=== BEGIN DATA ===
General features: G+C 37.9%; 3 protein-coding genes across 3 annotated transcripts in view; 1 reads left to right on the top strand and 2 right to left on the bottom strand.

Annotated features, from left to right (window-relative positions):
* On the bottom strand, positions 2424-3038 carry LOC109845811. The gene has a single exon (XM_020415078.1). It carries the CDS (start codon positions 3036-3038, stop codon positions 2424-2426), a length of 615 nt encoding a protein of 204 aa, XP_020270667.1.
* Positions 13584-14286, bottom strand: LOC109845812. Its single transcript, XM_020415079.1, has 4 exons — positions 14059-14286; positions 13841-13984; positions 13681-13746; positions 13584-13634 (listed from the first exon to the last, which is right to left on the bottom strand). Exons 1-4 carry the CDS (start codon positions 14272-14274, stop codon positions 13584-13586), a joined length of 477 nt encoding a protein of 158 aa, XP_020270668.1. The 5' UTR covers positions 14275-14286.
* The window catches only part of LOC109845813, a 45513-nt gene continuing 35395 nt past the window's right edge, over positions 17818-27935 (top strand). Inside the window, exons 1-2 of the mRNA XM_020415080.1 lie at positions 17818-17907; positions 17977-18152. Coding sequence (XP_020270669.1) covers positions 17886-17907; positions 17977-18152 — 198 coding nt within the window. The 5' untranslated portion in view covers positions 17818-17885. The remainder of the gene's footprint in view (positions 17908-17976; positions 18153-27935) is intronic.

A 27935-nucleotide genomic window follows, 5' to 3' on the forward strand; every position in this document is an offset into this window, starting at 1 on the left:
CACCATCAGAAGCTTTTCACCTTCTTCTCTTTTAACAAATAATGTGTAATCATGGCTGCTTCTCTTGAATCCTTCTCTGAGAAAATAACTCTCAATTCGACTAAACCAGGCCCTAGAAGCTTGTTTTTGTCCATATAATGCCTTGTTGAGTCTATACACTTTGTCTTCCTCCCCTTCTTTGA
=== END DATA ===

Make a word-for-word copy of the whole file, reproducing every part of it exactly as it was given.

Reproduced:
General features: G+C 37.9%; 3 protein-coding genes across 3 annotated transcripts in view; 1 reads left to right on the top strand and 2 right to left on the bottom strand.

Annotated features, from left to right (window-relative positions):
* On the bottom strand, positions 2424-3038 carry LOC109845811. The gene has a single exon (XM_020415078.1). It carries the CDS (start codon positions 3036-3038, stop codon positions 2424-2426), a length of 615 nt encoding a protein of 204 aa, XP_020270667.1.
* Positions 13584-14286, bottom strand: LOC109845812. Its single transcript, XM_020415079.1, has 4 exons — positions 14059-14286; positions 13841-13984; positions 13681-13746; positions 13584-13634 (listed from the first exon to the last, which is right to left on the bottom strand). Exons 1-4 carry the CDS (start codon positions 14272-14274, stop codon positions 13584-13586), a joined length of 477 nt encoding a protein of 158 aa, XP_020270668.1. The 5' UTR covers positions 14275-14286.
* The window catches only part of LOC109845813, a 45513-nt gene continuing 35395 nt past the window's right edge, over positions 17818-27935 (top strand). Inside the window, exons 1-2 of the mRNA XM_020415080.1 lie at positions 17818-17907; positions 17977-18152. Coding sequence (XP_020270669.1) covers positions 17886-17907; positions 17977-18152 — 198 coding nt within the window. The 5' untranslated portion in view covers positions 17818-17885. The remainder of the gene's footprint in view (positions 17908-17976; positions 18153-27935) is intronic.

A 27935-nucleotide genomic window follows, 5' to 3' on the forward strand; every position in this document is an offset into this window, starting at 1 on the left:
CACCATCAGAAGCTTTTCACCTTCTTCTCTTTTAACAAATAATGTGTAATCATGGCTGCTTCTCTTGAATCCTTCTCTGAGAAAATAACTCTCAATTCGACTAAACCAGGCCCTAGAAGCTTGTTTTTGTCCATATAATGCCTTGTTGAGTCTATACACTTTGTCTTCCTCCCCTTCTTTGA